Violence in Iraq killed 22 people on Tuesday, among them seven police, officials said, as an Al-Qaeda front group claimed a wave of attacks that killed dozens the day before.
The country is witnessing its worst violence since 2008, when it was emerging from a bloody sectarian conflict.
UN Secretary General Ban Ki-moon called on Monday for Iraqi political leaders to bring the country “back from the brink,” and the interior ministry warned of civil war.
On Tuesday, gunmen killed three police and wounded two in an attack on a checkpoint south of Baghdad, while bombings in Kirkuk province, north of the capital, killed a policeman and a civilian, and wounded four people.
And gunmen killed three more policemen in the northern city of Mosul.
Security forces are frequently targeted by militants opposed to the government.
A bomb also exploded at a Sunni mosque in Tuz Khurmatu, north of Baghdad, killing three people and wounding 15.
Both Sunni and Shiite places of worship have been attacked in recent months, raising fears of renewed sectarian conflict.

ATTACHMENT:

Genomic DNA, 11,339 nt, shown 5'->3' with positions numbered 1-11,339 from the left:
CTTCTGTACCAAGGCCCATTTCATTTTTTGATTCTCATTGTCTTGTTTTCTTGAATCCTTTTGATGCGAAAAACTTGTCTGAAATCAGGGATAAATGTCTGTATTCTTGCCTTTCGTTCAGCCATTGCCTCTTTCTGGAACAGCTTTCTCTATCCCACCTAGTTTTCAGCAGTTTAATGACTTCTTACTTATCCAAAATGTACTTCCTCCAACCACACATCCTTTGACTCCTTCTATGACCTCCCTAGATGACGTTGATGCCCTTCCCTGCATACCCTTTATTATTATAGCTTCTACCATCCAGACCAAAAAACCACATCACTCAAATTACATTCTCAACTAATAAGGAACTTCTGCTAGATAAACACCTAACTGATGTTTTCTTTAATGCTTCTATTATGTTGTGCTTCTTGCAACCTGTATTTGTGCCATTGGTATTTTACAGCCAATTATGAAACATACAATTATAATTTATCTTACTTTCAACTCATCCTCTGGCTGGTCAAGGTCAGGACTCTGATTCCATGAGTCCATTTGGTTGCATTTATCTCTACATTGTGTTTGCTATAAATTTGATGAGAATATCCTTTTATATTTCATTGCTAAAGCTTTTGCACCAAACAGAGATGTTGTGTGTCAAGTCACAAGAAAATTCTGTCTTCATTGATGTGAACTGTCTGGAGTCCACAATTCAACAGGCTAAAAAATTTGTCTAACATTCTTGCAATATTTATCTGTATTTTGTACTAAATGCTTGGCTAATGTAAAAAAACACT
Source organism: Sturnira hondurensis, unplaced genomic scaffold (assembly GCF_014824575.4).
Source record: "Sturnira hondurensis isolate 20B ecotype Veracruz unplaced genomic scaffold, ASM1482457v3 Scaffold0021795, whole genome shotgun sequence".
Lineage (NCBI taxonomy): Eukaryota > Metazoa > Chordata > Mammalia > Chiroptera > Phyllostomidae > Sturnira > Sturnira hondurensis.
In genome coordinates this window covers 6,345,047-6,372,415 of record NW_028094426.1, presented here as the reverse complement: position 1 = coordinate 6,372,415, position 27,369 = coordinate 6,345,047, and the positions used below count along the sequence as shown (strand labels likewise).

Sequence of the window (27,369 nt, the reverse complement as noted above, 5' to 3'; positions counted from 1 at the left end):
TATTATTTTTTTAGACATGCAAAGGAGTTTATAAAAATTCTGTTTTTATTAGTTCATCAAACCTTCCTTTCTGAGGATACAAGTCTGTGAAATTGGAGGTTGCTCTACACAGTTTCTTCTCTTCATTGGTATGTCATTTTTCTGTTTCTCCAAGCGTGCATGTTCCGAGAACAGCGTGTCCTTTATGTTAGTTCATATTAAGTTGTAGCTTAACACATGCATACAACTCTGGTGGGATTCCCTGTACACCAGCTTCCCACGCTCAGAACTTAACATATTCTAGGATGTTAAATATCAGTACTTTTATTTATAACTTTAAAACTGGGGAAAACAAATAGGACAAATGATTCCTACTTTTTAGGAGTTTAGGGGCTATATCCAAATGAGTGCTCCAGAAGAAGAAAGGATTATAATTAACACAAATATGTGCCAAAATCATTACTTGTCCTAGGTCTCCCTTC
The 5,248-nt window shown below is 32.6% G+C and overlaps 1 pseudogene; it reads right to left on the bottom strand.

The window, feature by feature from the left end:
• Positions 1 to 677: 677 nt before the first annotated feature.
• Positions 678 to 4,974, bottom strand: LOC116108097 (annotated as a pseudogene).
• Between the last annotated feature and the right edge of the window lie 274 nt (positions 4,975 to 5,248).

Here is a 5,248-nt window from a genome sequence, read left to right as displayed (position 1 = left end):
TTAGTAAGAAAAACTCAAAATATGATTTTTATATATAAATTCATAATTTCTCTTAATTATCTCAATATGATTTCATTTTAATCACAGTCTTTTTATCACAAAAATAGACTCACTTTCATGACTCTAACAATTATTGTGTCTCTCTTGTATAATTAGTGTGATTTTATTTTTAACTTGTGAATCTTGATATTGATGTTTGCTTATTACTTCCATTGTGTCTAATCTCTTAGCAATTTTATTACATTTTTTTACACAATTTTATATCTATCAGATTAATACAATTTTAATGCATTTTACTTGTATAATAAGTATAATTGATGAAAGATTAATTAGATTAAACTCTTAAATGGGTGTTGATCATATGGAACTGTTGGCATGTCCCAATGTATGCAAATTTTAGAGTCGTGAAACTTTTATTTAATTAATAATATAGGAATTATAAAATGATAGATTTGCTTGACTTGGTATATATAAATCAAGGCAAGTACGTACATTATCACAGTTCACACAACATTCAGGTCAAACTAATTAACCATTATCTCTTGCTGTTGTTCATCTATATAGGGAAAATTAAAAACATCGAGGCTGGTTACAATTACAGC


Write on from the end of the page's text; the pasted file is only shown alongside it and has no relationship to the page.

And bombings in Baghdad province killed seven people and wounded 19, while a bomb in a cafe in Baquba, north of the capital, killed four people and wounded 16.
The attacks came as Al-Qaeda front group the Islamic State of Iraq and the Levant claimed a wave of attacks that killed some 60 people on Monday.
“Security and military detachments of the state of Baghdad and the south on Monday… simultaneously hit targets that were surveyed and chosen specifically,” a statement posted on jihadist forums said.
The statement said the violence was the beginning of a new campaign dubbed “Harvesting the Soldiers.”
The Al-Qaeda front group said last week that brazen assaults on two Iraqi prisons marked the end of its previous campaign, called “Breaking the Walls.”
At least 53 people were killed in the attacks, and more than 500 inmates, among them senior Al-Qaeda members, managed to escape.
“Iraq is at another crossroads,” UN chief Ban was quoted as saying in a statement released by a spokesman on Monday.
“Its political leaders have a clear responsibility to bring the country back from the brink, and to leave no space to those who seek to exploit the political stalemate through violence and terror.”
Baghdad’s interior ministry said in a statement Iraq is facing “open war waged by the forces of bloody sectarianism aiming to plunge the country into chaos and reproduce civil war.”
Iraq was racked by a bloody Sunni-Shiite sectarian conflict that peaked in 2006-2007, when thousands of people were killed because of their religious affiliation or forced to abandon their homes under threat of death.
With the latest violence, more than 830 people have been killed so far this month, and over 3,000 since the beginning of the year, according to AFP figures based on security and medical sources.